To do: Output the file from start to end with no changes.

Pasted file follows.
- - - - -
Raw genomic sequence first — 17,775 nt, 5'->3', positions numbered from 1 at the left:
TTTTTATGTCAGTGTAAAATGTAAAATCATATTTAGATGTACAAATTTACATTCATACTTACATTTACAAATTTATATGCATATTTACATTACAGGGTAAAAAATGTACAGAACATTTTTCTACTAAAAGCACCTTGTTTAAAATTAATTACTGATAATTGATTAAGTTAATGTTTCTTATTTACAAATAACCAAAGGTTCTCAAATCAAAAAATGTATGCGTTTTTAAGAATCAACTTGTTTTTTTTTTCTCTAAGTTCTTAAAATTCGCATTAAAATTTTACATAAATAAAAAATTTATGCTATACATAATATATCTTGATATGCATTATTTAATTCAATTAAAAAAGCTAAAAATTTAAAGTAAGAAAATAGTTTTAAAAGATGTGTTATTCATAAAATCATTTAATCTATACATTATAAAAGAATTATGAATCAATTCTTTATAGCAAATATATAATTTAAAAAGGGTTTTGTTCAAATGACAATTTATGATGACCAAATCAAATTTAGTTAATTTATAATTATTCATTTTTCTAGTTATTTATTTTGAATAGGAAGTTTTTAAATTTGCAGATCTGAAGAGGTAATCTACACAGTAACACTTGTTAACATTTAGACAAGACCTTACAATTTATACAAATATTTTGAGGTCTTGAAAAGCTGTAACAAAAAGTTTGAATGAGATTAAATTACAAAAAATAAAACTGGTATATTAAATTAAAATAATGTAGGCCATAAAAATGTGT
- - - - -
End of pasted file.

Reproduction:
Raw genomic sequence first — 17,775 nt, 5'->3', positions numbered from 1 at the left:
TTTTTATGTCAGTGTAAAATGTAAAATCATATTTAGATGTACAAATTTACATTCATACTTACATTTACAAATTTATATGCATATTTACATTACAGGGTAAAAAATGTACAGAACATTTTTCTACTAAAAGCACCTTGTTTAAAATTAATTACTGATAATTGATTAAGTTAATGTTTCTTATTTACAAATAACCAAAGGTTCTCAAATCAAAAAATGTATGCGTTTTTAAGAATCAACTTGTTTTTTTTTTCTCTAAGTTCTTAAAATTCGCATTAAAATTTTACATAAATAAAAAATTTATGCTATACATAATATATCTTGATATGCATTATTTAATTCAATTAAAAAAGCTAAAAATTTAAAGTAAGAAAATAGTTTTAAAAGATGTGTTATTCATAAAATCATTTAATCTATACATTATAAAAGAATTATGAATCAATTCTTTATAGCAAATATATAATTTAAAAAGGGTTTTGTTCAAATGACAATTTATGATGACCAAATCAAATTTAGTTAATTTATAATTATTCATTTTTCTAGTTATTTATTTTGAATAGGAAGTTTTTAAATTTGCAGATCTGAAGAGGTAATCTACACAGTAACACTTGTTAACATTTAGACAAGACCTTACAATTTATACAAATATTTTGAGGTCTTGAAAAGCTGTAACAAAAAGTTTGAATGAGATTAAATTACAAAAAATAAAACTGGTATATTAAATTAAAATAATGTAGGCCATAAAAATGTGT